Sam & Max: This Time It’s Virtual review (Quest)

In a surprising turn of events, Sam & Max return to the gaming world in a virtual reality adventure. Developer Happy Giant has tackled the iconic duo and released the game on the Oculus Quest, with other platforms to follow. Here’s what we thought.

Some videogame announcements get you excited just on the basis of your personal history with the franchise alone. Sam & Max: This Time It’s Virtual! is one such title, as the original 1993 Lucasarts adventure fills a lot of older gamers with nostalgia. It was one of the first adventure games to use the (then new) medium of CD-ROM technology to bring cartoon-like visuals to life, with voiceovers and hilarious writing creating an instant classic.

It’s been almost 30 years though, and I assume that even the episodic Telltale adventures of the duo are too old for younger gamers to really resonate with in 2021. Perhaps that’s a good thing though, because Sam & Max: This Time It’s Virtual doesn’t really play like those classic adventure games when you zoom in on the gameplay. Luckily, there is one consistency, and it’s Sam & Max and the fact that they’re still extremely funny – brought to life once more by the voice actors David Boat and David Nowlin.

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This new Sam & Max is less about crime solving and stopping some villain from committing a dastardly and far-fetched crime and feels more like VR outing for a duo that’s already established itself elsewhere. This is immediately established, when you encounter Sam & Max fighting a huge alien in the street. Playing out from a first person perspective, you’re handed a rocket launcher, and after your successful dispatch of the menace you join Sam & Max as part of the Freelance Police. This doesn’t set up a brand new story though, but feels more like a series of events that play out like loosely connected cases to solve with minigames tucked in between.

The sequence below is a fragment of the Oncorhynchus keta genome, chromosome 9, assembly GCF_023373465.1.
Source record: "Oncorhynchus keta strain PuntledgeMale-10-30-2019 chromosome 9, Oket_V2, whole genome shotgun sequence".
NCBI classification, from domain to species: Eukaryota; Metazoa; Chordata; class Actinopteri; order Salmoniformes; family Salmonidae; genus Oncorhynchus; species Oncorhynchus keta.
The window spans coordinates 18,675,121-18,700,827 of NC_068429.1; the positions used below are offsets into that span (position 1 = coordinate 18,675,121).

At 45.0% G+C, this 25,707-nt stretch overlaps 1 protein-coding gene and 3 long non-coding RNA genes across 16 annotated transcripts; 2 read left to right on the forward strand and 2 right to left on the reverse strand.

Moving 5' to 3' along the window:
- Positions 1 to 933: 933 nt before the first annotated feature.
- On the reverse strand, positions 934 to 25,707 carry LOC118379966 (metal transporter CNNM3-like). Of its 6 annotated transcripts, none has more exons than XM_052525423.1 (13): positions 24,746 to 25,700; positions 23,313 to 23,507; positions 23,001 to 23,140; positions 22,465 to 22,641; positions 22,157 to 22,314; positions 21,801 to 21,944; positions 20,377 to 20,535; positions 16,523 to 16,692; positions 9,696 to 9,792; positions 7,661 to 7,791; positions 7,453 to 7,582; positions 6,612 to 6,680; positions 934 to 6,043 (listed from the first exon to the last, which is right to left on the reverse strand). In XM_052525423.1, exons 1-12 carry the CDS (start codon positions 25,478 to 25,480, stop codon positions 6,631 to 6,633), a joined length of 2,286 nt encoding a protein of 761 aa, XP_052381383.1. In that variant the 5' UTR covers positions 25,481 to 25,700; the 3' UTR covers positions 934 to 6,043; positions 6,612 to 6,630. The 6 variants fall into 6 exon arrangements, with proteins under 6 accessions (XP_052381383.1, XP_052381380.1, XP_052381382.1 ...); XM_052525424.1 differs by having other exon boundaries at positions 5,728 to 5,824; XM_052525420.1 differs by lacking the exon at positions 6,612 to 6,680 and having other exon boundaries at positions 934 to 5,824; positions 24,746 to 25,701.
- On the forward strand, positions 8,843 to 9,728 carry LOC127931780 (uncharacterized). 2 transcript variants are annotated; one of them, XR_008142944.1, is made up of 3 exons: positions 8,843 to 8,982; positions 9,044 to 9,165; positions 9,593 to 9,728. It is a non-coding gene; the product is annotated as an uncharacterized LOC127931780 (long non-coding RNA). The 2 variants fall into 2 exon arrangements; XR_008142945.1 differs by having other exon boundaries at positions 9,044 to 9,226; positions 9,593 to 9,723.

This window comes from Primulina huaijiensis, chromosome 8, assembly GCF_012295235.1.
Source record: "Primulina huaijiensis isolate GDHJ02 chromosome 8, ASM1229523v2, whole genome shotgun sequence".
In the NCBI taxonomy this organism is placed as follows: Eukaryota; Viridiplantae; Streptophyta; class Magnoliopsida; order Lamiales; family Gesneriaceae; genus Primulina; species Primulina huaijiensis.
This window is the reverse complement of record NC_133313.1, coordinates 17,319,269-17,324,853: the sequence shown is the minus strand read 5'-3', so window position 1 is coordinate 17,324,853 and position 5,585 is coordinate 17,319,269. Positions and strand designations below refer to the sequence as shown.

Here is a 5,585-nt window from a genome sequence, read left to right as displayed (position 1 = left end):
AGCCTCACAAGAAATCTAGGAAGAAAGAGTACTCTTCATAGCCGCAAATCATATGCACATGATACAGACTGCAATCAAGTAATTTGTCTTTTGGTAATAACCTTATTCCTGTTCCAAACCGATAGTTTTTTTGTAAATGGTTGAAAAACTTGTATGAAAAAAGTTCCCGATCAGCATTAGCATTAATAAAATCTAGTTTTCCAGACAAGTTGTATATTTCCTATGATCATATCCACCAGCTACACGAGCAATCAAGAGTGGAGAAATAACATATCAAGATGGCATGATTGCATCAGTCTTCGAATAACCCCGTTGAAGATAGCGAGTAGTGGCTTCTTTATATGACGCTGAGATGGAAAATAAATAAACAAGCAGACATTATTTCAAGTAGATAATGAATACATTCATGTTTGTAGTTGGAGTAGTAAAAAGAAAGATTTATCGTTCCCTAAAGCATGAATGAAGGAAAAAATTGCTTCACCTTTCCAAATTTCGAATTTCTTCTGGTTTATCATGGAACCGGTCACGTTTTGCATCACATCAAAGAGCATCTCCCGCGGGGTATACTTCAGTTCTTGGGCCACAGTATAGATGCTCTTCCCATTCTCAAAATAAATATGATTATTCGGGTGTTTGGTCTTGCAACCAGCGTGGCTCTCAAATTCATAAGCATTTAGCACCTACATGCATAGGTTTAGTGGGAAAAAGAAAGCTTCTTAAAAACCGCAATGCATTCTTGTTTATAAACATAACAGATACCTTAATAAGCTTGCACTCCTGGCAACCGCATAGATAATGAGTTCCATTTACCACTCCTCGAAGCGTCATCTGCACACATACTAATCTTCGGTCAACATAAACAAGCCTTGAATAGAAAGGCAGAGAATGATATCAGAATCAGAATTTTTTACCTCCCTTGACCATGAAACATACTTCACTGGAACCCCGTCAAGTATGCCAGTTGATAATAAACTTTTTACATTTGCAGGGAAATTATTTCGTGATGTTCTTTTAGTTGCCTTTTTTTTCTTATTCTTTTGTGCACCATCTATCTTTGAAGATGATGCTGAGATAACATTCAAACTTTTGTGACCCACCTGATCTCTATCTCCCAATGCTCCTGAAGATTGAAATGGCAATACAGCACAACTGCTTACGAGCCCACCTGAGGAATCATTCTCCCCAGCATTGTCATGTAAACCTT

As you’d expect, these minigames all rely on familiar VR concepts like dodging, climbing and the occasional shooting gallery. They can be replayed after you wrap up the 4 hour story as well, but with the exception of a fun escape room they’re all rather formulaic and won’t hold much lasting appeal.

sam and max virtual

The cases are more fun to play than the minigames, mostly because they let Sam & Max do what they do best – provide banter between the two, which now includes you as well! If you get stuck in a scenario, they’ll often give helpful hints to make sure you don’t get or remain stuck for long – useful because (as in the original games) the solutions don’t always make sense.

Sam & Max: This Time It’s Virtual lacks a bit of polish outside of the incredibly funny writing though, as glitches pop up here and there – sometimes game-breaking ones. Items can clip through part of the environment, and we had two restarts in areas where items we needed just weren’t available anymore without loading up an earlier checkpoint.

At a budget price point, this is a Sam & Max experience that fans won’t want to miss. Don’t expect a standout VR experience though – we’ve seen much better over the years. Few (if any) VR games are this hilarious though, so if you’re fond of the Sam & Max brand of humor it’s certainly worth playing through a few otherwise mostly formulaic VR tropes for a few hours.

Score: 6.6/10

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